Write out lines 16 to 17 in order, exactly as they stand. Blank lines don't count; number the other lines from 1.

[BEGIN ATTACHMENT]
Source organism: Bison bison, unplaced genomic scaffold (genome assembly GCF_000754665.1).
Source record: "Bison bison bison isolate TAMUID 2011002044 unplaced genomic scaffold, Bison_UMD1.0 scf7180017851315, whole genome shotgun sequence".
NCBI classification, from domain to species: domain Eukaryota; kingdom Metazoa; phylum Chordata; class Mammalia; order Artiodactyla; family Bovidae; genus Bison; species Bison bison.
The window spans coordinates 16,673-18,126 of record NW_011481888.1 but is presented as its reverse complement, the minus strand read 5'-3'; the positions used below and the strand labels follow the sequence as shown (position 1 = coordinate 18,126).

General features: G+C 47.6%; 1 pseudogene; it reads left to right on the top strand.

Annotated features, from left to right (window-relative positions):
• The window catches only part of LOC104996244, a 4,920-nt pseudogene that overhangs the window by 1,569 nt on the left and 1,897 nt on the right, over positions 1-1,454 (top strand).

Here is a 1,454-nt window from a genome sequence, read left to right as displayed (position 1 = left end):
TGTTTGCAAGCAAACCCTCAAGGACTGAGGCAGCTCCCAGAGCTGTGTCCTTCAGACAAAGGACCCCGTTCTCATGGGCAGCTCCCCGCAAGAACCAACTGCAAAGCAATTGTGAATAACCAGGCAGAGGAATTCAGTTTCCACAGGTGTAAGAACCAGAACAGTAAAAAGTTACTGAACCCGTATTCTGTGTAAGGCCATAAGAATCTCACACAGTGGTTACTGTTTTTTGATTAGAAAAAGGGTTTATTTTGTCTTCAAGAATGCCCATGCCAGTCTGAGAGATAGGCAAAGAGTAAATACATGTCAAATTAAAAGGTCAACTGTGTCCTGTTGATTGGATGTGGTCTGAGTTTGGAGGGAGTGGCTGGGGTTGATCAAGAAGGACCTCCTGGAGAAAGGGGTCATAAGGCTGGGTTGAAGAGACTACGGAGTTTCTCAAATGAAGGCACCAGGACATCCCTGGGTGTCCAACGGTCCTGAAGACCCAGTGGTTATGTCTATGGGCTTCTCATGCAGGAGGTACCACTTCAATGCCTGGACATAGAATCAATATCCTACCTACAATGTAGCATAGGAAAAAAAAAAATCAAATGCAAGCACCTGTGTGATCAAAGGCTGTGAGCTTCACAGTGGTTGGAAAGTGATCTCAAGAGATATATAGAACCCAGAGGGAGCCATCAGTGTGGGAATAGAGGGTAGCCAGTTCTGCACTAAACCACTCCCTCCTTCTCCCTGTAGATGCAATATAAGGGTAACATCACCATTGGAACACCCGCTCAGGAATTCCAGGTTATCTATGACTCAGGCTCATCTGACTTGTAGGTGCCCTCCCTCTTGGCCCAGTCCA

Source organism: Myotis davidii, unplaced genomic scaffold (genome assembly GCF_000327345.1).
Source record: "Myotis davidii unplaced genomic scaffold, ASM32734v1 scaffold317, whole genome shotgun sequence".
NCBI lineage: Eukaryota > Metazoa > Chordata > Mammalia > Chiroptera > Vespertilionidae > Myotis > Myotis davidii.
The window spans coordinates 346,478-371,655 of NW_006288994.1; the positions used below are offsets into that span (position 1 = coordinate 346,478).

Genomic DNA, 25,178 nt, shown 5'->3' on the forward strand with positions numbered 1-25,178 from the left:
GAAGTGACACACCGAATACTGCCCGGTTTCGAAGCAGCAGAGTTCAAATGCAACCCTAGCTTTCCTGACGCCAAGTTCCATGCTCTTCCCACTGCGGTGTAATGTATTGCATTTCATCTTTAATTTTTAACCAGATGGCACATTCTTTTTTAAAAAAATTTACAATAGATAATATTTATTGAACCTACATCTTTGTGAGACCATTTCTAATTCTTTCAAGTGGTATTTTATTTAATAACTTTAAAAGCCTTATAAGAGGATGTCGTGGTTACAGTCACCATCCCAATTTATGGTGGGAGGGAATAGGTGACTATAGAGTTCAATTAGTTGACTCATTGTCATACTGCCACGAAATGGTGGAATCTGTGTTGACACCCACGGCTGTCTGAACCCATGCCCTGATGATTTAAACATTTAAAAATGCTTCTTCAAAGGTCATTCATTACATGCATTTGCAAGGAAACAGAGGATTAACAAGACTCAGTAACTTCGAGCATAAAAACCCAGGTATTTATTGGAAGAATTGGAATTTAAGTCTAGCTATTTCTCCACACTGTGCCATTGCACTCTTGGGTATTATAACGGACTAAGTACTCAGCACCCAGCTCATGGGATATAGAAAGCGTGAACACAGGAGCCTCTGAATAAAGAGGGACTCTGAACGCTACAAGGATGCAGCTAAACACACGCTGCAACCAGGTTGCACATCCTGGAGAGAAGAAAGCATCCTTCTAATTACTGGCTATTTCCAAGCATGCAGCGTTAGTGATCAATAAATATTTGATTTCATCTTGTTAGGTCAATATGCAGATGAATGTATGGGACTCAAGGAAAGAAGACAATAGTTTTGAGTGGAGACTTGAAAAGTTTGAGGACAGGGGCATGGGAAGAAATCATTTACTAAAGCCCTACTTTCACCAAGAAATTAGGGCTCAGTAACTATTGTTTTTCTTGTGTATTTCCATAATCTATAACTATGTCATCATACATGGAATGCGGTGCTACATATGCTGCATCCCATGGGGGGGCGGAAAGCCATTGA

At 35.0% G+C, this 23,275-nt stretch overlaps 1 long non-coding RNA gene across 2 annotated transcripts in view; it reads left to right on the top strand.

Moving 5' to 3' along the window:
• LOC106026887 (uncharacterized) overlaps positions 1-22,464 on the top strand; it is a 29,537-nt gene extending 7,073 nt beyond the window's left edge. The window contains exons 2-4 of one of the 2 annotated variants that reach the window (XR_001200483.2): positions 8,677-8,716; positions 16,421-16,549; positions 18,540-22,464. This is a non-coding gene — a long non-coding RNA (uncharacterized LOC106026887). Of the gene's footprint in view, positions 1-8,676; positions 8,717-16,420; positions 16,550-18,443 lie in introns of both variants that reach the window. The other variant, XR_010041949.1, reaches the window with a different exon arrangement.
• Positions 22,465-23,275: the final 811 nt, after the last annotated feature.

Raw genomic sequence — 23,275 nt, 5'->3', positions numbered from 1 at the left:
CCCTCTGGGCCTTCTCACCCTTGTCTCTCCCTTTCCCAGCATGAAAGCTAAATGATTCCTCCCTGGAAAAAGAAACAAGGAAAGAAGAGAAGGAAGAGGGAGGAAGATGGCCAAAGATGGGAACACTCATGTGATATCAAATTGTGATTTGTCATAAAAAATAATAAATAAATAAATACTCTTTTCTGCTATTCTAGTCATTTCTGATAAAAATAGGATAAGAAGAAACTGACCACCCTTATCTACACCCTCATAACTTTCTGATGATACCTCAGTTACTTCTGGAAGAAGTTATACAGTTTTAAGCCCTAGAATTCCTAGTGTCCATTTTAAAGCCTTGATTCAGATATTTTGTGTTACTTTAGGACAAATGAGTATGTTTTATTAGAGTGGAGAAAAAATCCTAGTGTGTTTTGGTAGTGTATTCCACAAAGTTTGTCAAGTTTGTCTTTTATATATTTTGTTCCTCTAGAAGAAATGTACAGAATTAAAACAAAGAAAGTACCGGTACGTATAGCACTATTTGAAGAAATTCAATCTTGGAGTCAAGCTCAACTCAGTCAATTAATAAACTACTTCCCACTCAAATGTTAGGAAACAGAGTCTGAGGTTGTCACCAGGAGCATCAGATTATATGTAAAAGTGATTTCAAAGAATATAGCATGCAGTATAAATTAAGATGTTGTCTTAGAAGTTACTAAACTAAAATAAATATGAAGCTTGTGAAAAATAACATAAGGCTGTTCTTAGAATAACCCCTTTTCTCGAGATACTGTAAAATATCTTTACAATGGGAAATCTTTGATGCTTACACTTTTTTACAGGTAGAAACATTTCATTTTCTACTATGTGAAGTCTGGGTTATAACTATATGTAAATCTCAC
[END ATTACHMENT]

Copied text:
At 35.0% G+C, this 23,275-nt stretch overlaps 1 long non-coding RNA gene across 2 annotated transcripts in view; it reads left to right on the top strand.

Moving 5' to 3' along the window: